I had a good, solid theological background, and even a few seminary counseling courses under my belt. But I had no clue how to proceed with a counseling ministry, or even long-term counseling with a client. I found in the Sarasota training, and my relationship with the NCCA, a philosophy and a system of treatment that made sense to me and fit in my own understanding of ministry to the whole person, body, mind, and spirit. The use of temperament, and the Arno Profile System gave me a language to express what seemed to ring true in my own heart and in my experience of God’s healing, both as a pastor and as a client. Understanding my own temperament, especially as a Sanguine compulsive in affection, helped me utilize my communication strengths as a counselor and also provided me with an early warning system against some of the weaknesses like the need for affirmation and intimacy, sometimes from the wrong places.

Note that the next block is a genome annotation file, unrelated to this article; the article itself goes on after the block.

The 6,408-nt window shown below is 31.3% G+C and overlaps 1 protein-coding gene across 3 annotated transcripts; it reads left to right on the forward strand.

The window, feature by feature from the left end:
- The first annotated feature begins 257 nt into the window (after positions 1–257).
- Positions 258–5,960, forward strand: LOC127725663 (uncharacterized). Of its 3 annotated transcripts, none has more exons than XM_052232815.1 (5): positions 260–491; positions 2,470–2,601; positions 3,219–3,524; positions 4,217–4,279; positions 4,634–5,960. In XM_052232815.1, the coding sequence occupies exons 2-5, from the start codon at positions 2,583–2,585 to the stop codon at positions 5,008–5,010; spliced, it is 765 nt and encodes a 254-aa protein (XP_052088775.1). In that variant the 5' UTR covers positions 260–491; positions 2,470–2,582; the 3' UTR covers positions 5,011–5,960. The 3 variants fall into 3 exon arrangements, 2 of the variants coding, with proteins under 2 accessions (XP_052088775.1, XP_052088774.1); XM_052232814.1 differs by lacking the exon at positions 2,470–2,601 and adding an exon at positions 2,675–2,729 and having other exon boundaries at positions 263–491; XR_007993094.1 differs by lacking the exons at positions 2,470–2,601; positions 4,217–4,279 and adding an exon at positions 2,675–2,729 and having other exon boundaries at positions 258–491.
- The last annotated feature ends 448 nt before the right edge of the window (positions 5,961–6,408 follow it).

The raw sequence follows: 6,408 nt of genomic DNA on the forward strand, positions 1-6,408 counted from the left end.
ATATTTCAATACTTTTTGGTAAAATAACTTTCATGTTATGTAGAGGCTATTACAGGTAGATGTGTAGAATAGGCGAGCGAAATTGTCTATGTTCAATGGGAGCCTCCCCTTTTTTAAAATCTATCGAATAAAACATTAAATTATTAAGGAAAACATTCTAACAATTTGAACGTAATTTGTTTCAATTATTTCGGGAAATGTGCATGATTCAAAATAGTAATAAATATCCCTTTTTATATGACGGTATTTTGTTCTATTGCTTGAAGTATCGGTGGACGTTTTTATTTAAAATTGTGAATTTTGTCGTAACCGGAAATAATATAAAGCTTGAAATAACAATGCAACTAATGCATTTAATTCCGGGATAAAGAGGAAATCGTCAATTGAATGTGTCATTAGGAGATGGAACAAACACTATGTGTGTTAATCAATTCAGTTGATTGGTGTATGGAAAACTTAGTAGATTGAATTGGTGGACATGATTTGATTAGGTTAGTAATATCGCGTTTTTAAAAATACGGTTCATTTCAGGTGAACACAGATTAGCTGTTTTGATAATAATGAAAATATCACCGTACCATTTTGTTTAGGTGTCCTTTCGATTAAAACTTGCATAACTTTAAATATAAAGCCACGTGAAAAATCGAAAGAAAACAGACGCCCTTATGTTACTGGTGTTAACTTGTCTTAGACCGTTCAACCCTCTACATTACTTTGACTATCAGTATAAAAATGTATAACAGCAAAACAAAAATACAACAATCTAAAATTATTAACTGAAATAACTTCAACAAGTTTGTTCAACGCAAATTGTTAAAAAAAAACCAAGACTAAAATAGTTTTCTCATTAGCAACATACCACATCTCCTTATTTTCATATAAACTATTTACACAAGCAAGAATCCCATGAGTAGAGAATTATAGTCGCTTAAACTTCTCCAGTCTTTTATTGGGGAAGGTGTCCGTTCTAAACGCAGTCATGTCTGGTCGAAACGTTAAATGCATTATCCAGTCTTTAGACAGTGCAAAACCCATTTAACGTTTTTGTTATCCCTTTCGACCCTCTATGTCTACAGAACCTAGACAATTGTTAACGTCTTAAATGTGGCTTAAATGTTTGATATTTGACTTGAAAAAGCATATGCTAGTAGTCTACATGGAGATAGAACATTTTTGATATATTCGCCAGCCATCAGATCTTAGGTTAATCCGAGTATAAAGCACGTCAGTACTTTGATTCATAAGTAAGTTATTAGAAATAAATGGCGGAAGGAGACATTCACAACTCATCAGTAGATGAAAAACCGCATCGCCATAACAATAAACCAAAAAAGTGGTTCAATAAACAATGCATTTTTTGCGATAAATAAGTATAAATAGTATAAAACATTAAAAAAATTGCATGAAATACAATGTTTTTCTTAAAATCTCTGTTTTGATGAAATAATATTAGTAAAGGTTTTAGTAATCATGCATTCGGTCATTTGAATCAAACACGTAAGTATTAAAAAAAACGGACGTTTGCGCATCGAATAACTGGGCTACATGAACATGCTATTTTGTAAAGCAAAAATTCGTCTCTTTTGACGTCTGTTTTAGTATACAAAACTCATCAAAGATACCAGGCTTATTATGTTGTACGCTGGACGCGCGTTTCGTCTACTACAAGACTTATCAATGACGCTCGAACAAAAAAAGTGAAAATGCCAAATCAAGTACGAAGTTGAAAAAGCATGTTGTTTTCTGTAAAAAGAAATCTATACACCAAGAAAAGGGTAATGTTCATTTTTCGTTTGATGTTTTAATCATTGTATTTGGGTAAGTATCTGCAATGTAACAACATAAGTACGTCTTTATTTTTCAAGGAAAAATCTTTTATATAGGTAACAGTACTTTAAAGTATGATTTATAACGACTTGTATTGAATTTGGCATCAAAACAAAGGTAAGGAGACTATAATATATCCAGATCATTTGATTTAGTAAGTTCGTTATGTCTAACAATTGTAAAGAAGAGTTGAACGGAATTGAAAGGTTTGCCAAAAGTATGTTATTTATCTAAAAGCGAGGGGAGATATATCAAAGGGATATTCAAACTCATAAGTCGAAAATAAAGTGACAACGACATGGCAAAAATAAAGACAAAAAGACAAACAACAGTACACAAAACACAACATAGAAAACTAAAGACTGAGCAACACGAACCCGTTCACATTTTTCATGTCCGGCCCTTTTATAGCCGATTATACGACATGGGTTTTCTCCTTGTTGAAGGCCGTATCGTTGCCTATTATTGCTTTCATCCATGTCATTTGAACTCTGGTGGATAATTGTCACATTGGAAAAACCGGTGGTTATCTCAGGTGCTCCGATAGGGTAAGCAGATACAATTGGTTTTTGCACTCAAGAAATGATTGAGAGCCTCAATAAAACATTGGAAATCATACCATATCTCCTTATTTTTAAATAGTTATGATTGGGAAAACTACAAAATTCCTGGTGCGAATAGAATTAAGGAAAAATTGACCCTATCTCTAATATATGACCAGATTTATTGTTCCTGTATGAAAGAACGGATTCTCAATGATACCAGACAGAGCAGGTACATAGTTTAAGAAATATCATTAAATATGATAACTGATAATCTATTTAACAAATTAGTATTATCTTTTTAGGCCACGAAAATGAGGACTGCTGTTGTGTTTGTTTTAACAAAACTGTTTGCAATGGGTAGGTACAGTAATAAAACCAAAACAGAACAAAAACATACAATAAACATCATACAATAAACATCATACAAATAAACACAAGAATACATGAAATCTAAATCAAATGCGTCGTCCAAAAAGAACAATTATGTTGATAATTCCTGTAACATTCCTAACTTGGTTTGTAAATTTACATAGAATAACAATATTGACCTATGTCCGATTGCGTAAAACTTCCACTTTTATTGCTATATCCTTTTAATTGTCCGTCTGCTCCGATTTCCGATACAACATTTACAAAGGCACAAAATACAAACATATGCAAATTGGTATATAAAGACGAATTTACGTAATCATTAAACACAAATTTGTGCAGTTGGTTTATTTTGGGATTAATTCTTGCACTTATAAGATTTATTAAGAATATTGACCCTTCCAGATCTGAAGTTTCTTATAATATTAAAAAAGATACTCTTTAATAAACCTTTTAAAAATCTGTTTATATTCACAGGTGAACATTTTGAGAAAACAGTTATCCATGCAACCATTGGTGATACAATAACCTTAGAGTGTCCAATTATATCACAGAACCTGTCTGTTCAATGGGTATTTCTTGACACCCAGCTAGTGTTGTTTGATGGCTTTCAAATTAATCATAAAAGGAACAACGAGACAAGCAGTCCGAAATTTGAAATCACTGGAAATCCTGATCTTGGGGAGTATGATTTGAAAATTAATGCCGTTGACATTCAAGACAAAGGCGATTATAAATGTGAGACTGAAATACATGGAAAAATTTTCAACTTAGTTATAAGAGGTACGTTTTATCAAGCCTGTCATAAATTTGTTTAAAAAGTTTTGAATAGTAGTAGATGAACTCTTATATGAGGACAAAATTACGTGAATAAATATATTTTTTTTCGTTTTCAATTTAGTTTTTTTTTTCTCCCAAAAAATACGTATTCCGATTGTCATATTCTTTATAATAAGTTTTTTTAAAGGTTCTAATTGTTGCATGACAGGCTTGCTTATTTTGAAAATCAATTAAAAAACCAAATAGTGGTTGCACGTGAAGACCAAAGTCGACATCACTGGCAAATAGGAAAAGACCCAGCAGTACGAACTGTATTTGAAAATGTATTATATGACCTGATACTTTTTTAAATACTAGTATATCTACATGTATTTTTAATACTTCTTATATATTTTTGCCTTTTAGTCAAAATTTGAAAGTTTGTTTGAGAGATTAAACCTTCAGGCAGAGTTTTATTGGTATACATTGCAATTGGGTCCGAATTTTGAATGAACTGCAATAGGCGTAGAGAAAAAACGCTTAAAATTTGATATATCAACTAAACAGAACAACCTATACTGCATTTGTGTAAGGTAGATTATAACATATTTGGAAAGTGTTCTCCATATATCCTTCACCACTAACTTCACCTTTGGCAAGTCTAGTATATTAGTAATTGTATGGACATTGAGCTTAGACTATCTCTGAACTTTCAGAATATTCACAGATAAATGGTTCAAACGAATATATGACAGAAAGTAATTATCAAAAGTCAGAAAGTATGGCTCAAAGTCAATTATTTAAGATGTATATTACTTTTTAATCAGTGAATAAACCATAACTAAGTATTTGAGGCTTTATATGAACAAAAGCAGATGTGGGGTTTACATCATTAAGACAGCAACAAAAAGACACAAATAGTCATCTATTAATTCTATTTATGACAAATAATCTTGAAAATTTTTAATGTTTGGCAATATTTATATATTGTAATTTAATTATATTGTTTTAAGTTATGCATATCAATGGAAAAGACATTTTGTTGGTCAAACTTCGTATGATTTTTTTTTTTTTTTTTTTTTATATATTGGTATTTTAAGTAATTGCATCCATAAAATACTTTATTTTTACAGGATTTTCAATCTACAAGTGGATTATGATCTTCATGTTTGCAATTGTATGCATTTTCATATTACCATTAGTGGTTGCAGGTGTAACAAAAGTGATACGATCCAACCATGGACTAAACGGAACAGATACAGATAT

God blessed my endeavor, and my commitment to continue growing as a pastoral counselor. I opened a one-room office with a focus on addiction and recovery. What started as a single practitioner, with a shingle out front, and a room full of drunks meeting three times a week, grew very quickly to multi-counselor center seeing several hundred people each month. We were learning from each other. We were carving out a space in Murfreesboro, Tennessee, and we were helping people. God sent us wonderful Sarasota trained, gifted, Godly counselors like Chandy Powell and Debi Russell. He also added state licensed therapists that appreciated the value of temperament and bought into the vision of counseling as ministry to the whole person. But still something was missing. The little verse God had used so many years before to capture my attention said, “Go and make disciples.” The call was not just to make people well. It was to make people useful.